Note: CPU mining is extrememly inefficient I was mining an an 8 core machine for 3 days and didn’t mine a block, but it is chance based so your results may vary. Either get a machine with a GPU, or think about purchasing mining power from a provider.
See my previous blog post about how I purchased mining contracts from a dedicated provider.
If you have an Azure account and want to experiment with spinning up a VM to do some CPU mining, here are the instructions to go through. It is made complicated due to the Ubuntu VM images only creating disks of 30GB which isn’t large enough to hold the Ethereum blockchain.
There are 4 major steps:
- Prestep – Prepare a wallet to mine into.
- Create a new Ubuntu VM on Azure.
- Configure a 2nd hard drive.
Move /home to the new hard drive.
- Install and run geth.
Prestep – Prepare a wallet to mine into
It is more convenient to have your miner send any mined Eth to a central wallet that you control. The easiest way is to use the desktop Mist wallet
- Download Mist https://github.com/ethereum/mist/releases
- Run it, let it sync to the network (may take a few hours). You can let it sync while you set up your Linux VM
- After it has finally synced, create a new account. Note the unique code for later. We will tell our miner to put all mined ether into that wallet.
Create a Linux VM in Azure
- Create a new Ubuntu linux VM. You will want to pick a VM size with at least at least 2 cores (otherwise all your time will be spent importing blocks instead of mining).
- To make it easy to connect via SSH later, give your VM a friendly hostname
Connect / Install helpful tools (optional)
Configure a 2nd hard drive
The Ubuntu image creates a VM with a 30GB hard disk. The issue with this, is that the Ethereum blockchain itself is over 30GB and so the disk will run out of space before you sync. You need to attach a 2nd hard drive, configure the system to move /home to the 2nd disk.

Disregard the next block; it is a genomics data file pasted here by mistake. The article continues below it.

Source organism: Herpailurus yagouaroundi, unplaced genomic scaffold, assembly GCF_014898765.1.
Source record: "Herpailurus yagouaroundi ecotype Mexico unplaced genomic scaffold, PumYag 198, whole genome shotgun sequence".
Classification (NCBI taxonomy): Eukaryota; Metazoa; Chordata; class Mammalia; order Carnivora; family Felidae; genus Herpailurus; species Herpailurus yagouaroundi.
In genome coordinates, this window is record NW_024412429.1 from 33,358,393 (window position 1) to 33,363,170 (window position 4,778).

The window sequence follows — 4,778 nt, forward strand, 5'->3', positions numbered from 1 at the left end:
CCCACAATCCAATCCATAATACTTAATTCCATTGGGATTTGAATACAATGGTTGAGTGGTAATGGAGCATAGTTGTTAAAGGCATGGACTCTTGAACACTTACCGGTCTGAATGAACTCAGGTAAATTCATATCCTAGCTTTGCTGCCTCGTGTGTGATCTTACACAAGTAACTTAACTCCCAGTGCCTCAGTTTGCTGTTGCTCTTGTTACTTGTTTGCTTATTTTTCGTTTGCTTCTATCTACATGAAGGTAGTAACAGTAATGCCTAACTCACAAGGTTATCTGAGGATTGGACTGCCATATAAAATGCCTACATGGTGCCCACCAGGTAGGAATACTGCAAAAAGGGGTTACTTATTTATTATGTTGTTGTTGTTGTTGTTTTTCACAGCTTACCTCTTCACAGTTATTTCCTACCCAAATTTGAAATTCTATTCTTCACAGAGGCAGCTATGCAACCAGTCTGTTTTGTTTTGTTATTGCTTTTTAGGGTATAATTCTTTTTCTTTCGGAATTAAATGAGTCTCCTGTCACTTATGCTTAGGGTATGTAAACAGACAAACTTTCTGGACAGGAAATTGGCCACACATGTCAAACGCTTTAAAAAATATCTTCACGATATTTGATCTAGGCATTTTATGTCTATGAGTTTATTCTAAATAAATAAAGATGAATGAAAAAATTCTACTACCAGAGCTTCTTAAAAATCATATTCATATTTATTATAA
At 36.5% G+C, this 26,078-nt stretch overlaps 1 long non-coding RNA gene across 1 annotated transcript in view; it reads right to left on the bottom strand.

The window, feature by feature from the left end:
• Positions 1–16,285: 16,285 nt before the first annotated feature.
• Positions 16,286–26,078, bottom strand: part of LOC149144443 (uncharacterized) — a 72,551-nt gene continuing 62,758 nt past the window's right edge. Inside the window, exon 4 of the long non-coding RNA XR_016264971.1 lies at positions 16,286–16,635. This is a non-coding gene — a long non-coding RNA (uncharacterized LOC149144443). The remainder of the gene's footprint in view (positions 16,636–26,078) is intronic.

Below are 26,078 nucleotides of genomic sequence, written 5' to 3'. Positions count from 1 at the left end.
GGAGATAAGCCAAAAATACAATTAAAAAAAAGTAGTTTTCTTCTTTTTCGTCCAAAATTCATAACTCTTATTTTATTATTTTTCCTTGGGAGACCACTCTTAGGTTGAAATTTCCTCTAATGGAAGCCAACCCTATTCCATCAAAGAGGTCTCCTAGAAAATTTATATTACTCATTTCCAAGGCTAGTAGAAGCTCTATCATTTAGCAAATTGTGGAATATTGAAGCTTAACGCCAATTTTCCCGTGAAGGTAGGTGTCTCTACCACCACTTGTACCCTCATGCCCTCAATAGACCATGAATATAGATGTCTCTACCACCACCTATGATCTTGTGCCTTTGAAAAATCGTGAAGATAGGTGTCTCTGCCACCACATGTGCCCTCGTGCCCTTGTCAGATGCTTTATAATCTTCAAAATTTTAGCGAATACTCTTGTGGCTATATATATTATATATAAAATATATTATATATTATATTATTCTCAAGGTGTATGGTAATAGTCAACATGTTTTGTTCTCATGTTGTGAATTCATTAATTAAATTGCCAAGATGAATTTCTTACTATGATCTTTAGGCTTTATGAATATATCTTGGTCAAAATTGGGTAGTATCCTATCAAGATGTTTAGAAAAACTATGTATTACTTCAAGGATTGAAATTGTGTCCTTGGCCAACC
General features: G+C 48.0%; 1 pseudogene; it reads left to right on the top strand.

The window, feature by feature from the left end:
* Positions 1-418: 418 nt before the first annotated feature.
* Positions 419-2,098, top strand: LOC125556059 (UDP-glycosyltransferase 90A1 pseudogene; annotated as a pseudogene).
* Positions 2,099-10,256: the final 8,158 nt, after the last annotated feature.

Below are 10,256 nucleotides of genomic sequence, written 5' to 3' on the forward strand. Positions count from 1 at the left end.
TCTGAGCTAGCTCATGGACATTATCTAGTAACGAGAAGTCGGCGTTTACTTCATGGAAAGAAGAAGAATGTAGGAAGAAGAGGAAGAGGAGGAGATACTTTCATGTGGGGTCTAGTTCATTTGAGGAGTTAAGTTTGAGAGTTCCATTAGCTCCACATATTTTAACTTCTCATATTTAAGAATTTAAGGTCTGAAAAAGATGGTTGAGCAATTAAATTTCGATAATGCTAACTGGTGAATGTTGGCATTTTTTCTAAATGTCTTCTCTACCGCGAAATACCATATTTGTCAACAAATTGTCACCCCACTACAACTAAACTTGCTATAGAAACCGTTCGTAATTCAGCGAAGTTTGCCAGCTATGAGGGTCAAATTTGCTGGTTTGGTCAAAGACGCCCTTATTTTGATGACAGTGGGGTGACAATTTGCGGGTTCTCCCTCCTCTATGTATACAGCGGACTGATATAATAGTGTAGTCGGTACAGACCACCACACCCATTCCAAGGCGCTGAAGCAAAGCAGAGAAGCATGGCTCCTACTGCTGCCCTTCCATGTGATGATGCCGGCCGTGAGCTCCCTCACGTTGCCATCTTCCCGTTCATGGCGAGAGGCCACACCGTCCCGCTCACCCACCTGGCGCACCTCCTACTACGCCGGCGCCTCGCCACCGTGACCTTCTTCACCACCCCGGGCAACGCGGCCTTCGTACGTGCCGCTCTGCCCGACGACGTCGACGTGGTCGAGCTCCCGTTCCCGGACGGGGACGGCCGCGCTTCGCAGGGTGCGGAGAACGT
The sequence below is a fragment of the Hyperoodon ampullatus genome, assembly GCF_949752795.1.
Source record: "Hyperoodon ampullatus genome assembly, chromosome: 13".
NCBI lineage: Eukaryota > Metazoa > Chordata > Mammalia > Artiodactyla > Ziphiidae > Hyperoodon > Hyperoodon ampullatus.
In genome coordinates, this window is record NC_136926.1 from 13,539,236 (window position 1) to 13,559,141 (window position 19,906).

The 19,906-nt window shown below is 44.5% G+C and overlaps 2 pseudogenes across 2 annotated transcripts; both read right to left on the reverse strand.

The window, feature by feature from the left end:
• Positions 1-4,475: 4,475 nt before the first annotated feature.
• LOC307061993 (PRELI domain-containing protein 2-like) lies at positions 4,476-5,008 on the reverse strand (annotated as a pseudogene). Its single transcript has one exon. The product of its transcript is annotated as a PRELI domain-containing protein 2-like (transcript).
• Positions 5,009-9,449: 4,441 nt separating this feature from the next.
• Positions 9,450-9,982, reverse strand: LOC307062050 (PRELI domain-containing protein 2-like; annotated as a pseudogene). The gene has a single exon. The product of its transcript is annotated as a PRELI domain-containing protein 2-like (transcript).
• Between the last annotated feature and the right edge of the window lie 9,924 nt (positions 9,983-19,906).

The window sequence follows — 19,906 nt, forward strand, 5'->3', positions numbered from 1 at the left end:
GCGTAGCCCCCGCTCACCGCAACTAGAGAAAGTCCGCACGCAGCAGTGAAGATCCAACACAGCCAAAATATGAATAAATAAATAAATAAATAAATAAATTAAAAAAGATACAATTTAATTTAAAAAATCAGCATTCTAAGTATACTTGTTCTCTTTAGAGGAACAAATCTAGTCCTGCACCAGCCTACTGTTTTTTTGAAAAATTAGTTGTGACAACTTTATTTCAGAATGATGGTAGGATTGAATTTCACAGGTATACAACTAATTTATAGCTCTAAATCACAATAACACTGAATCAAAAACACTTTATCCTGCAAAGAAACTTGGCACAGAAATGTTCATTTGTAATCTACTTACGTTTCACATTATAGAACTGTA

Simplified from https://azure.microsoft.com/en-us/documentation/articles/virtual-machines-linux-how-to-attach-disk/
- In the portal attach a new disk. The name is unimportant. Make it at least 200GB. You will only be charged blob storage for the space you fill up.
You can list your drives. You will see /dev/sdc as not having valid partitions (as we haven't set them up yet)
sudo fdisk -l
- run fdisk on sdc. You can just accept the defaults by pressing Enter
sudo fdisk /dev/sdc
Primary (Accept Defaults)
1 (Accept Defaults)
First Sector (Accept Defaults)
Last Sector (Accept Defaults)
w (to close and apply)
- Format the new partition
sudo mkfs -t ext4 /dev/sdc1
- this will now show our new drive is partitioned and ready to use!
sudo fdisk -l
- Temporarily mount it to /datadrive
sudo mkdir /datadrive
sudo mount /dev/sdc1 /datadrive
- Get the UUID (can copy in putty simply by selecting text with mouse. Auto copies to clipboard)
sudo -i blkid
- Add it to the filesystem so that it is always mounted at startup
sudo nano /etc/fstab
add in your disk in the below format
UUID=???????? /datadrive ext4 defaults 0 2
e.g. UUID=385ae56e-cc0d-4d6a-9130-70458e7c57b7 /datadrive ext4 defaults 0 2
Ctrl+x to quit. Y to save
- Try unmounting and remounting to confirm it is all okay
sudo umount /datadrive
sudo mount /datadrive
- Make the drive writeable
sudo chmod go+w /datadrive
- Can confirm that your /datadrive is as large as you made it earlier. Should be /datadrive
sudo df -H
- I would reboot now to make sure the system comes back up and you haven’t broken anything. Better to do now with a fresh machine than later
Move /home to 2nd drive
Simplified from https://help.ubuntu.com/community/Partitioning/Home/Moving
Install and run Geth!!
Finally the reason we are here. You can easily install by adding in the repository into apt-get and installing from there
Simplified from https://github.com/ethereum/go-ethereum/wiki/Installation-Instructions-for-Ubuntu
- Install geth
sudo apt-get install software-properties-common
sudo add-apt-repository -y ppa:ethereum/ethereum
sudo add-apt-repository -y ppa:ethereum/ethereum-dev
sudo apt-get update
sudo apt-get install ethereum
- Run geth. Replace the ether address with your wallet
I prefer to run geth via screen. That way if putty disconnects it will still continue to run on the server.
screen -S gethminer geth --etherbase '0x461da8f20aa94fac22d7b134afac5481315d7dae' --mine 2&amp;amp;gt;&amp;amp;gt; geth.log
- Tip: If putty disconnects, you can reconnect by using
screen -r -S gethminer
Here is a screenshot of me running 2 instances of Putty. One with htop showing the 8 core machine at 100% utilisation, and a 2nd instance showing geth processing blocks.